Skip to main content

Daisy Dawson is on Her Way! by Steve Voake, illustrations by Jessica Meserve, 98pp RL 2

First reviewed on 3/9/09, Daisy Dawson remains perfect in every way. She is a thoughtful, brave, kind person who can talk to animals and the books about her are the ideal refuge for readers (and parents) who are tired of sassy girl characters and oafish boy characters. And the illustrations are as charming as the title character.

Daisy Dawson is on Her Way! by Steve Voake, perfectly illustrated by Jessica Messerve, is exactly the kind of book I wish there were more of in the world of beginning reader chapter books - a beautifully illustrated, interesting story that is under 100 pages and just right for kids who are tired of Junie B Jones and the Magic Tree House and ready to move one.  Although it is ninety-eight pages and six chapters in all, Daisy Dawson is on Her Way! is probably about fifty pages of text, with generous, charming illustrations on almost every page. In addition to being just the right length, Daisy Dawson is on Her Way! has a great plot with a nice twist at the end.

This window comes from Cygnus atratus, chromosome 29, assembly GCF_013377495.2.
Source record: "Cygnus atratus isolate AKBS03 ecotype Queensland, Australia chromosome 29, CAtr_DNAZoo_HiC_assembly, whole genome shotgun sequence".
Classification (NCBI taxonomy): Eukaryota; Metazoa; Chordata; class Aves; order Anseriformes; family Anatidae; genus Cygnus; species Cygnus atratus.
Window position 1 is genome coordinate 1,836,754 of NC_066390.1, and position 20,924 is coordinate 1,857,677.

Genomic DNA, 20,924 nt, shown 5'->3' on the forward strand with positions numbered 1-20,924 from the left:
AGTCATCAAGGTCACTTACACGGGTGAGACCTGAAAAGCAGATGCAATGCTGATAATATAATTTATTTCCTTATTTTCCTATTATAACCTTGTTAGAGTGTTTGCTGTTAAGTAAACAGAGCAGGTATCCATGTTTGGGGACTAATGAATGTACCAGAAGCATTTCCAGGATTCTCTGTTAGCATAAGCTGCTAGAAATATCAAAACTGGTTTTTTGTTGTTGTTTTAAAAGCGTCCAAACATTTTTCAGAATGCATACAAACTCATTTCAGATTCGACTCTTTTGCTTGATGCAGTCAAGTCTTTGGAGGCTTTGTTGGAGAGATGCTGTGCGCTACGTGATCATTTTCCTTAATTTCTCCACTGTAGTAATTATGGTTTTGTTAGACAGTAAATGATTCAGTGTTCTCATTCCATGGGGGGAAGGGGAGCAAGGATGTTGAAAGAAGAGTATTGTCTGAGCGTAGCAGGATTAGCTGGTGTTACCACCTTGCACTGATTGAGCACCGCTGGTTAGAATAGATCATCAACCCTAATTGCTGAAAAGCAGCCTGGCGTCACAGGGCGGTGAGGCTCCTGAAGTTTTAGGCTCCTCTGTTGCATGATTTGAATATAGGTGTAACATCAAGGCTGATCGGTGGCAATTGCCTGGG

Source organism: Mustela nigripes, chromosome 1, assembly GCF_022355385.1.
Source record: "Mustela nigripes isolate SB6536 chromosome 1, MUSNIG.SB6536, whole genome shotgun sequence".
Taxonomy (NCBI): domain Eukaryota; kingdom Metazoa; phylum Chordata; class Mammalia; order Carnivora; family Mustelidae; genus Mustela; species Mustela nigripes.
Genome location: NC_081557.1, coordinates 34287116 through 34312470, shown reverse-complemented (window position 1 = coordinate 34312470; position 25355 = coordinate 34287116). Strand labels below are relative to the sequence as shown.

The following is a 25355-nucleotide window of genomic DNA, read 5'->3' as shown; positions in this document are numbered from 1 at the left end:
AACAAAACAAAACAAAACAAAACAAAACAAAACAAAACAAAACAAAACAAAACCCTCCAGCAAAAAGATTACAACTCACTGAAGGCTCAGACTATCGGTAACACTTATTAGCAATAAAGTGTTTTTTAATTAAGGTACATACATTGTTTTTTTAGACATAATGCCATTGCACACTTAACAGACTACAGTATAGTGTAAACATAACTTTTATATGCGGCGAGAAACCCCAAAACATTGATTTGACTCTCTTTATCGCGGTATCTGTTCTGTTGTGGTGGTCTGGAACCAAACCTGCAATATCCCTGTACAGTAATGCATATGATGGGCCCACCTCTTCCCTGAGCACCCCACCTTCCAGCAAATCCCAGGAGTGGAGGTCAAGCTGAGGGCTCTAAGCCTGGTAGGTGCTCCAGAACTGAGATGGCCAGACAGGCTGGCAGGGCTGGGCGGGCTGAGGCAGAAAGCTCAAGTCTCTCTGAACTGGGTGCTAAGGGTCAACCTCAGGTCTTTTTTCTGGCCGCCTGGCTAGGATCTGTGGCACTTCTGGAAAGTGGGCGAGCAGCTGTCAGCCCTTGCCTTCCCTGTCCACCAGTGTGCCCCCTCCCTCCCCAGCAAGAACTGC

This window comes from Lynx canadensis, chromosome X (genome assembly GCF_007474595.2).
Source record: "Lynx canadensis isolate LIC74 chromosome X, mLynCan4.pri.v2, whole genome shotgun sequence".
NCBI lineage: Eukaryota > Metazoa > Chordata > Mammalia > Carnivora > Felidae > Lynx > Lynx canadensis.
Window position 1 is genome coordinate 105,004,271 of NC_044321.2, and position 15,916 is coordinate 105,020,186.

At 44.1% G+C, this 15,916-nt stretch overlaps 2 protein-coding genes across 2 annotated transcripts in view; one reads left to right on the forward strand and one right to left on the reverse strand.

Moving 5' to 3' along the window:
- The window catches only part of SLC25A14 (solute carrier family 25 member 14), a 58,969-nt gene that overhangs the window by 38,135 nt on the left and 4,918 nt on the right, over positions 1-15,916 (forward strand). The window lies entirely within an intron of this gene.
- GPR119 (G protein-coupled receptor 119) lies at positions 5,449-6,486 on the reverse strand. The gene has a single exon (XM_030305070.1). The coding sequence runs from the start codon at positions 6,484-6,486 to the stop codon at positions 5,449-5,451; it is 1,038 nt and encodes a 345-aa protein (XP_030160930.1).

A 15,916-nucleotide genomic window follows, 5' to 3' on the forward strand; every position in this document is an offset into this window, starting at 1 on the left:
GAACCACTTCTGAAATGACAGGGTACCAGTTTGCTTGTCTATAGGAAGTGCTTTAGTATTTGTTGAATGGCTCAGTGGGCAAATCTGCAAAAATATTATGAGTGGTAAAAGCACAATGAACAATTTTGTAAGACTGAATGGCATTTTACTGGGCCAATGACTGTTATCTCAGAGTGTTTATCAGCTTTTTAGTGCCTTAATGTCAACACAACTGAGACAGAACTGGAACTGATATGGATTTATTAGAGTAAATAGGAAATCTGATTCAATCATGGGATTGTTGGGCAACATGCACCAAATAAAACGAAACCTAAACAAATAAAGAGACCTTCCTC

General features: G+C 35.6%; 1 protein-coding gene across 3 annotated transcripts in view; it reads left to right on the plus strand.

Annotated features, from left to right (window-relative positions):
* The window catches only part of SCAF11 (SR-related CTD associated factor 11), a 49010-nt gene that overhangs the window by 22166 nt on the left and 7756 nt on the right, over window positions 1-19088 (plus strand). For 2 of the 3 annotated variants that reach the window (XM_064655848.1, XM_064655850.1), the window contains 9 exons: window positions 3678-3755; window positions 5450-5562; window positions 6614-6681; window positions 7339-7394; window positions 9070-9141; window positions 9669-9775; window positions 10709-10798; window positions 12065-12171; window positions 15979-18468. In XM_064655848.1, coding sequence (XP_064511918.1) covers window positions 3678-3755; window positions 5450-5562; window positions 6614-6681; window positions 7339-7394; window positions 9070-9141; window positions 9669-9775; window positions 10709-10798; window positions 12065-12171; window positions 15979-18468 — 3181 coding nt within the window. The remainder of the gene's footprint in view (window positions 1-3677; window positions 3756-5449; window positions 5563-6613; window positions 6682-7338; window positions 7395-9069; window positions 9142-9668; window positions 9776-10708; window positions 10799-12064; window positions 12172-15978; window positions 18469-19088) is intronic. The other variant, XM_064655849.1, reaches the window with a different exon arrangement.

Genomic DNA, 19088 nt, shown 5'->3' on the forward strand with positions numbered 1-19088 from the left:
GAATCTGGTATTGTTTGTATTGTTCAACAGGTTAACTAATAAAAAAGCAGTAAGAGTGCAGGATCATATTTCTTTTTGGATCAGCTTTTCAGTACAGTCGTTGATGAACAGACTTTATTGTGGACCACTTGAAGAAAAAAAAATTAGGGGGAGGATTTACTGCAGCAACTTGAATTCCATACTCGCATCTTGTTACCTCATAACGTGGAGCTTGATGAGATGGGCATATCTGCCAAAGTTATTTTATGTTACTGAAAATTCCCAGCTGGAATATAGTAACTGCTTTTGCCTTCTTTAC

When we first meet Daisy, her mother is reminding her not to dawdle on her way to school because she was late three times last week. That means she had been on time two times, not too bad, Daisy thinks to herself, as she stops to move a worm out of the path. Daisy can't help it, she dawdles. Her next stop is to rescue a beautiful yellow butterfly from a spider's web. As it is flying to freedom, the butterfly's wing brushes Daisy's cheek and she feels a warm, sparkly fizzy feeling rush through her body. She continues on her way, next stopping to talk to the old bloodhound who lives in a field with a tumble-down barn and a white mare. Daisy pulls out the ham sandwich she brought to share with him and calls him over. When he arrives he says, "Good morning. What's on the menu today?" Then he informs Daisy that his name is Boom, not Rover. Daisy is shocked!